Question: The Federal government deficit is approximately 1.3 trillion dollars. How would you address this problem, and can this problem be addressed without curbing entitlements or raising taxes?

Zaccaria: The deficit has to be managed without increasing taxes. Federal managers have to be asked to manage and deal with smaller budgets. Certain kinds of entitlement relief are necessary, including changes to social security where individuals retain control of their contributions.

Gardiner: Social Security is a foundation element of our lives. Improve the economy and raise payroll taxes so more money can be contributed to SS. Quit wasting 5% of GNP on healthcare spending.

Clegg: Social Security is a sound system, if not looted by Congress. Opposes privatization of Social Security. Raising retirement age by one year and reducing the annual cost-of-living increases would solve the shortfall.

Question: What is your position on immigration reform, and should the birthright citizenship provision of the 14th Amendment be modified?
Gardiner: Fence the border. "Comprehensive" immigration reform is code for not doing anything. Can't round-up 12 million people, so grant amnesty instead. Birthright citizenship is a wrong interpretation of the Fourteenth Amendment, but it can be changed through Congress.

Clegg: Proper border security will reduce the problem, but Congress so far hasn't given the necessary funding. Rewarding people for breaking the law undermines the rule of law and shouldn't happen. Previous amnesty did not solve the problem. Fourteenth Amendment has been misinterpreted, judges that understand this need to be appointed to the court.

Zaccaria: "Comprehensive" immigration reform is an attempt to institutionalize the current lack of immigration law enforcement. Problem is economic in nature and a combination of border security and employer enforcement will reduce it. Supports taking a lawsuit to the Supreme Court to clarify the Fourteenth Amendment, but immigration needs to be solved in a shorter amount of time than amending the Constitution will take.

Question: Do you think free-trade agreements like NAFTA and CAFTA are good for the U.S., or is free-trade a bad thing that sends our jobs overseas?
Zaccaria: Free-trade works on a level-playing field, but NAFTA and CAFTA give advantages to businesses outside of the U.S., that don't have to meet our OSHA or minimum wage requirements.

Gardiner: Free-trade does lower prices and helps raise the standard of living, but current system is not fair; other nations do not have the same environment and workplace safety regulations that the U.S. does.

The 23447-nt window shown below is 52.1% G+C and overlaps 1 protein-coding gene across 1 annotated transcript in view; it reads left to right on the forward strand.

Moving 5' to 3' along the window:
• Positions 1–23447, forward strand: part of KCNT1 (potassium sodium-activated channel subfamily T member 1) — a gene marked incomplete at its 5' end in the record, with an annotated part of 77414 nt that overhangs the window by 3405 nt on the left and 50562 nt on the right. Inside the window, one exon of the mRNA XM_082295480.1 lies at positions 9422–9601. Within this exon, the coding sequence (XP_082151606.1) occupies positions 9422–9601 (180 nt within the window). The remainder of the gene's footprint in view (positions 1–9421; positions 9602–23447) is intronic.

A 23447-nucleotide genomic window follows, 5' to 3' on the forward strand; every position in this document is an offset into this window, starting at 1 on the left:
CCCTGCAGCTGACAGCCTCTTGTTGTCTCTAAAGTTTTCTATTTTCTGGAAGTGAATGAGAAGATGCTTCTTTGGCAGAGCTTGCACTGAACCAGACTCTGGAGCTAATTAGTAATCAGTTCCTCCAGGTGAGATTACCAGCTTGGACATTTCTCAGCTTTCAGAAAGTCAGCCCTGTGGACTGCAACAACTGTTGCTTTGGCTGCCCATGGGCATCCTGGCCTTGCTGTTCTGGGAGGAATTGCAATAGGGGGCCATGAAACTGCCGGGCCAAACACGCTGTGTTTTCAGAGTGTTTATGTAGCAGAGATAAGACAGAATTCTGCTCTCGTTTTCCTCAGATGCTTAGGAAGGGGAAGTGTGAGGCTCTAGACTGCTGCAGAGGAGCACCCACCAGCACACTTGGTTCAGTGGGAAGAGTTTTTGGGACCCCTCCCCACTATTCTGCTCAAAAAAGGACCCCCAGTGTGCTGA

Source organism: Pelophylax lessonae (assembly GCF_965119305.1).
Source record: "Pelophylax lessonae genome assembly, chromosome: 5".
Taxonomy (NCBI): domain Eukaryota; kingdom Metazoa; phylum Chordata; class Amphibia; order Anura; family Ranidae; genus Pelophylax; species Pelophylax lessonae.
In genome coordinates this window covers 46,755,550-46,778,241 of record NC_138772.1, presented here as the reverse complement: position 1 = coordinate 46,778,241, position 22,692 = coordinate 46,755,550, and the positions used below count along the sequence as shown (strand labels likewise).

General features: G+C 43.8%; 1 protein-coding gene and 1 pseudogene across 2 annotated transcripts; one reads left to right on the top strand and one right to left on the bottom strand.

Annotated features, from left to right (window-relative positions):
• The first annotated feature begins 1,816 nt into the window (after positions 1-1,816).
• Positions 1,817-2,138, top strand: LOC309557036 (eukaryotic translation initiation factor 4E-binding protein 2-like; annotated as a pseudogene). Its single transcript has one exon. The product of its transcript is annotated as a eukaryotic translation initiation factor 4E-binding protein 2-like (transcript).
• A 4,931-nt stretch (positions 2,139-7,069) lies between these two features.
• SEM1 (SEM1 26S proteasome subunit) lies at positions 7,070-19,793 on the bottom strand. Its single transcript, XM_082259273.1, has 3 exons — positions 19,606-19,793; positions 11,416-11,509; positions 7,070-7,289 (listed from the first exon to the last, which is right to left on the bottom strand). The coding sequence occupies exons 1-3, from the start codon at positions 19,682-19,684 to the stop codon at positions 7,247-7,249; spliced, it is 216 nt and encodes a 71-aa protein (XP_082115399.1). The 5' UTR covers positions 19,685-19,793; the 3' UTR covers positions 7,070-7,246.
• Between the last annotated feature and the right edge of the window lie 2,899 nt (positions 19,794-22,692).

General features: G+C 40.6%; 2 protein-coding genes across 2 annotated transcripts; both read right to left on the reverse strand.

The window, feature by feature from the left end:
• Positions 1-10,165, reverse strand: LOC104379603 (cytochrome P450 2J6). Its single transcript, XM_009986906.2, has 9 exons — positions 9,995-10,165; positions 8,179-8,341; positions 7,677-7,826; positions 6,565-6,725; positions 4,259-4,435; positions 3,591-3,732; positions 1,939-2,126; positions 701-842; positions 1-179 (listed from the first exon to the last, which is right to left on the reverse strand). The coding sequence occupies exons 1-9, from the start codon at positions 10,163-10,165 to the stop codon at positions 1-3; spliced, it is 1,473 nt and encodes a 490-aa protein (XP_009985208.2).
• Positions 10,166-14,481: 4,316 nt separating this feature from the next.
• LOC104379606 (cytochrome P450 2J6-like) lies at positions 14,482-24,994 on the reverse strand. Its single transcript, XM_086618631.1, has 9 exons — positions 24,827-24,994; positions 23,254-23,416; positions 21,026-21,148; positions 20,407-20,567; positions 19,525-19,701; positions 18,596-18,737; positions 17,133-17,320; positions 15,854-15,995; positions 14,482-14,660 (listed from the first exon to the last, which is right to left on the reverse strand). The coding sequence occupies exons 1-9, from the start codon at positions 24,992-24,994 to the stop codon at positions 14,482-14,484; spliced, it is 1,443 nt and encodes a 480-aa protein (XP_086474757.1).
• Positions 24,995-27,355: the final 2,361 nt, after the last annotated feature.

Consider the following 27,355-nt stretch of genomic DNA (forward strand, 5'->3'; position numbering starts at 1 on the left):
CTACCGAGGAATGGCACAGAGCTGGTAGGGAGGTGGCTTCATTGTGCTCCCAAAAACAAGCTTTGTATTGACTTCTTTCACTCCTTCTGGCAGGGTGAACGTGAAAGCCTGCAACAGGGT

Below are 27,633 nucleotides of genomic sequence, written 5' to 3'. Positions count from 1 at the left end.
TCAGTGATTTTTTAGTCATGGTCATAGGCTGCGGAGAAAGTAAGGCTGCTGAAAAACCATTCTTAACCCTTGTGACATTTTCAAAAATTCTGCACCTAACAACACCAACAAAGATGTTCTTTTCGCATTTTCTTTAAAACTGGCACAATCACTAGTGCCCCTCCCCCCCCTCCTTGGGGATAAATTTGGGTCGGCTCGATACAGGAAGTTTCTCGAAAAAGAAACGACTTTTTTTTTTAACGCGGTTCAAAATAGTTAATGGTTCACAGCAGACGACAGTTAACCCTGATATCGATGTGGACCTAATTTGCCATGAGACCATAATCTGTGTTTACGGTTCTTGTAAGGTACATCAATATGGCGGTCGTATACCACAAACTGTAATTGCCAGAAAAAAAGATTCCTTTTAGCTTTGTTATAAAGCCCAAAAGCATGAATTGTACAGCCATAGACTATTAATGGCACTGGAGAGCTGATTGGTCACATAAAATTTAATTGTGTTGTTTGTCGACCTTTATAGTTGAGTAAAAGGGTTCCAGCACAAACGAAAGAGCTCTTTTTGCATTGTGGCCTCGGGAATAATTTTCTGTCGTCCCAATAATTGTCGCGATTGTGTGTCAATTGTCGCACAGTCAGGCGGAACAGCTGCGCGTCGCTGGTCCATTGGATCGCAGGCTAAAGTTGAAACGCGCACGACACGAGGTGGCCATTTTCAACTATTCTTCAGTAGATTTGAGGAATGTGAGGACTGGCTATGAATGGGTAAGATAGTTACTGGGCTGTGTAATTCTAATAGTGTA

Clegg: U.S. was built on free-trade and should keep trying to build a real free-trade system. However, current free-trade agreements have resulted in things like the World Trade Organization ordering the U.S. to pay cotton subsidies to Brazil. Congress should be working to correct this, but isn't.

Question: Are we on the right path in Afghanistan, or is Republican National Chairman Michael Steele correct when he says the war is unwinnable.
Clegg: Afghanistan is not unwinnable, but what is our national objective there? Trying to make Afghanistan into a modern democracy is going down the wrong path. Mission should be training, and keeping enough of a presence to be effective against al-Qaeda in the region.

Gardiner: Fighting in Afghanistan is very expensive. We're spending money in appropriations bills for costs related to the Vietnam war. We have got to have less war, and put the money to a different use, like building nuclear power plants.

Zaccaria: Mission creep is degrading our ability to do what we say were are going to do and contributing to a pattern of endless war. National command authority needs to be revised, to be more focused on what the military can and cannot do.

Question: Public pension plans are severely underfunded all over the country. Do you agree with the op-ed written by John Loughlin last year, who suggested a Federal bailout of state and local pension plans?
Clegg: We shouldn't depend on others, including the Federal government to bail us out for our own errors. We need to elect officials who will say "no" to unrealistic spending demands.

Gardiner: Federal government should offer "bridge loans" to the states, for instance to help with pension reform or regionalization.